The final boss of the game is more a test of your patience than anything else. At this point in the game, the first half of the fight shouldn’t pose as much of a challenge as most of the other bosses on this list. Radagon may look intimidating but it doesn’t take much to get used to his attacks. His tag-team partner, however, is a different story. The Elden Beast is annoyingly elusive despite its size. Every time you get close to it, it tends to float away and bombard you with magic. You’re likely to spend half your time running after the chubby holy dinosaur.
7. Morgott, the Omen King
Essentially a supercharged version of the game’s first story-related boss, Morgott is a test of how much you’ve improved since you first faced him in Stormveil Castle. He’s more agile and has a much wider variety of attacks as well as some of the lengthiest combos in the game. As with the original variant, players will likely struggle to find openings against the Omen King unless, of course, they opt to use Margit’s Shackle against him.
6. Hoarah Loux, Warrior
Godfrey mixes fast attacks with much slower swings and AoE abilities that cover nearly half the arena, and this isn’t even his final form. The First Elden Lord reveals his true strength halfway through the fight, swapping his axe for a number of moves taken right out of Zangief’s playbook. When Hoarah Loux isn’t chasing after you relentlessly, trying to land one of his lethal grapple attacks, he will make the entire arena erupt with his very fists.
5. Crucible Knight and Crucible Knight Ordovis
Mob and duo bosses are famously hard to get right. Taking any two enemies and grouping them together always has the potential to create a challenge that seems unfair or heavily reliant on RNG, the inherent randomness of the game. A good example of this is the Crucible Knight duo at the end of the Auriza Hero’s Grave dungeon. It’s hard to separate the two from each other, which makes sneaking in a hit extremely risky and getting stun-locked by chained attacks.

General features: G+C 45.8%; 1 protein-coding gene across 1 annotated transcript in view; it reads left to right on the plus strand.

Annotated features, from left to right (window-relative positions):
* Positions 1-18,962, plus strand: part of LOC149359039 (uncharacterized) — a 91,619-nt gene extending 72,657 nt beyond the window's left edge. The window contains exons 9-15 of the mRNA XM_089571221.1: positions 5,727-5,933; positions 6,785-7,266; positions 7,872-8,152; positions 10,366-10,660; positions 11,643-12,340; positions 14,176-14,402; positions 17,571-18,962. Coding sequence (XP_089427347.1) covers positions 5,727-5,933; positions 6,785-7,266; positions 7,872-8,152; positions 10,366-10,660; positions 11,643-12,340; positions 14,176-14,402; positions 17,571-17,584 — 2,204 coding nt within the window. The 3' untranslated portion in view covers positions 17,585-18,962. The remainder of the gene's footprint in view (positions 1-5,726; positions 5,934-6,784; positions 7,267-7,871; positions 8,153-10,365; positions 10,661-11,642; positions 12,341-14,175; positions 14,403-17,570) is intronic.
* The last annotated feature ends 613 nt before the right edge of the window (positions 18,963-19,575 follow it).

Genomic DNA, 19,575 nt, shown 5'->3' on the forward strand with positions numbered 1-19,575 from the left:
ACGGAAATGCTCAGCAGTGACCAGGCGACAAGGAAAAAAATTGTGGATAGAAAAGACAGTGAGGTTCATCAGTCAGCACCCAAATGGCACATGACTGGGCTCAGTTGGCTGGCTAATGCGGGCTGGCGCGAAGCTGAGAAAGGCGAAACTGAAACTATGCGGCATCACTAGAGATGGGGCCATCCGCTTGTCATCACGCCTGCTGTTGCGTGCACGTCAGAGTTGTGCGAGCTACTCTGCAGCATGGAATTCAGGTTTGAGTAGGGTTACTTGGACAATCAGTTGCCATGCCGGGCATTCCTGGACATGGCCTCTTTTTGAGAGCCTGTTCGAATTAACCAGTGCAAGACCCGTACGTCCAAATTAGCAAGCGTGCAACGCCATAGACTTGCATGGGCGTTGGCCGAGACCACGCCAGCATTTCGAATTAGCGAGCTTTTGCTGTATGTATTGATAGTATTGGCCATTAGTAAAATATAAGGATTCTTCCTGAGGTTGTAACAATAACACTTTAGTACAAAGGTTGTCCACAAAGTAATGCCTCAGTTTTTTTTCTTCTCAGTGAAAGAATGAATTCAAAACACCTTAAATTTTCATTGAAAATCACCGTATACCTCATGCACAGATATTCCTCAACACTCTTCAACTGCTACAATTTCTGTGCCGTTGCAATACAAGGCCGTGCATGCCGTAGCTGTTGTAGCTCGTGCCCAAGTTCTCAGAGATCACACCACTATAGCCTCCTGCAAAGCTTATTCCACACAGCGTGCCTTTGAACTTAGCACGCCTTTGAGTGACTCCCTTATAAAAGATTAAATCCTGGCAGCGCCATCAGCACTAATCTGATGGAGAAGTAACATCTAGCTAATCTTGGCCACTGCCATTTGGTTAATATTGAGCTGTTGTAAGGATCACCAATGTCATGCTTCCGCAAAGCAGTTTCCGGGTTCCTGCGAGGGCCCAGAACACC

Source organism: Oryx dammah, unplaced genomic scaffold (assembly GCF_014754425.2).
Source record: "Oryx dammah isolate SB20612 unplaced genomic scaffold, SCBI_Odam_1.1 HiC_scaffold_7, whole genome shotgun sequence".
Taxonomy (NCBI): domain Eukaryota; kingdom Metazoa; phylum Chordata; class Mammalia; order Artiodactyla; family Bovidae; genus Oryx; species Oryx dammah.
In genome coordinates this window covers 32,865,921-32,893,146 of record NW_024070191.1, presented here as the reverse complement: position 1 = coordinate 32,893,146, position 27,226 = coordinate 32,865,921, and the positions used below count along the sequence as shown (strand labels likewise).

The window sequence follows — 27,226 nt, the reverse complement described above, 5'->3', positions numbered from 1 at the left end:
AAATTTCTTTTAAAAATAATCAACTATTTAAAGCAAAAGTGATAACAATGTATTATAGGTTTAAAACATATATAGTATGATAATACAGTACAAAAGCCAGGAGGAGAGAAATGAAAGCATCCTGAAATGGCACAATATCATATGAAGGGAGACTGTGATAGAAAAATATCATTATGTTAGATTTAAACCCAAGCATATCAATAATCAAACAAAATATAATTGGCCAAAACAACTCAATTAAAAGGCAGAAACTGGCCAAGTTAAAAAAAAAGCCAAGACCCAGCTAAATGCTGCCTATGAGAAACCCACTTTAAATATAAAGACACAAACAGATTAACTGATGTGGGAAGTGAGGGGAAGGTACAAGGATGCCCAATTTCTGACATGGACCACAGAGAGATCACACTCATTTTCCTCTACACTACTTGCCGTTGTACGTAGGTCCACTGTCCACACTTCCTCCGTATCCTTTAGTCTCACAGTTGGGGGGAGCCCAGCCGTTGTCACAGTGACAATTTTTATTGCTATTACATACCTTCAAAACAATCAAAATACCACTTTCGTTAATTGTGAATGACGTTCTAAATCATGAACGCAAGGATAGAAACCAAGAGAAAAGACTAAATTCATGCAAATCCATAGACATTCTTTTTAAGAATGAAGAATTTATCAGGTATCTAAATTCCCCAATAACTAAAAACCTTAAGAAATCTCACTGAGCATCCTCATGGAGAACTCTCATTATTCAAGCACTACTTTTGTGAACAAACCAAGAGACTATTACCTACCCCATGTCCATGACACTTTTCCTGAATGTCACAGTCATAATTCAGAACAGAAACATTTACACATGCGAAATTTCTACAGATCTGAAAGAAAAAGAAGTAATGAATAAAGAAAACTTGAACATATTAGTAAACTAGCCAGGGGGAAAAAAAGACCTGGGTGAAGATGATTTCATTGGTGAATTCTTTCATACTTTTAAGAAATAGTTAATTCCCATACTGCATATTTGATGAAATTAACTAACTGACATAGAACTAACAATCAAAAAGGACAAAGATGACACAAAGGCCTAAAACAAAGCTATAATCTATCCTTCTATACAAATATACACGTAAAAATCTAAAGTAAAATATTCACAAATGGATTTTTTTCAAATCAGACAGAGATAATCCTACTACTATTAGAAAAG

4. Mohg, Lord of Blood
Apart from a couple of oddly telegraphed melee attacks, the first phase of the battle with the Lord of Blood is far from the most challenging in the game and can be rendered downright trivial by using Mohg’s Shackle. The true battle begins in the second phase, however, as Mohg sprouts wings, adds a couple of devastating aerial moves to his arsenal, and creates pools of Bloodflame on the ground with each attack, but not before he both damages you and heals himself with an unavoidable blood curse. “Nihil!”
3. Starscourge Radahn
The battle with Starscourge Radhan is perhaps the only one in the game best tackled with a mix of horseback battle and fighting on foot. The Red Lion may be slow on his feet but he hits like a truck, both with his sweeping melee strikes and powerful gravity magic. The second phase of the fight adds multiple attacks that can one-shot all but the tankiest characters. Unless you plan on using the NPC summon signs strewn across the arena, be prepared for a tough battle.
2. Maliketh, the Black Blade
While the first half of the fight with Maliketh is no cakewalk either, it’s the dreaded second phase that earns it a rank this high up in the list. When he brings out the Black Blade, his moveset changes completely. He’ll leap to the pillars in the arena and bombard you with multiple ranged attacks from afar or swoop down on you with a wide swing routinely followed by a deadly AoE attack. The cherry on top is that all of his attacks temporarily reduce your maximum health and apply a brief damage-over-time debuff.
1. Malenia, Blade of Miquella
“I am Malenia, Blade of Miquella. And I have never known defeat.” The rot maiden’s pre-battle declaration isn’t mere posturing. Malenia is agile, hits hard, and heals herself every time she tags you, even if it’s through a shield. If the lifesteal mechanic alone wasn’t enough to make this optional boss a nightmare, she has two phases with separate health bars and a deadly three-part “Waterfowl Dance” attack that, at first blush, seems near-impossible to dodge. The second phase also adds Scarlet Rot buildup to each of her attacks, in addition to making her significantly more aggressive and harder to read, with her movements being partially obscured by her new wings.
Hardest Bosses of a Kind
- Hardest Dungeon Boss – Crucible Knight and Crucible Knight Ordovis
- Hardest Evergaol Boss – Crucible Knight
- Hardest Overworld/Field Boss – Draconic Tree Sentinel
- Hardest Overworld/Field Dragon – Borealis the Freezing Fog
- Hardest Erdtree Avatar – Erdtree Avatar duo in Mountaintops of the Giants
- Hardest Night-time Overworld/Field Boss – Death Rite Bird
- Hardest Boss Duo – Crucible Knight and Crucible Knight Ordovis
- Hardest Boss Trio – Putrid Crystalian Trio
- Hardest Remembrance Boss – Malenia, Blade of Miquella
- Hardest Non-optional Story Boss – Maliketh, the Black Blade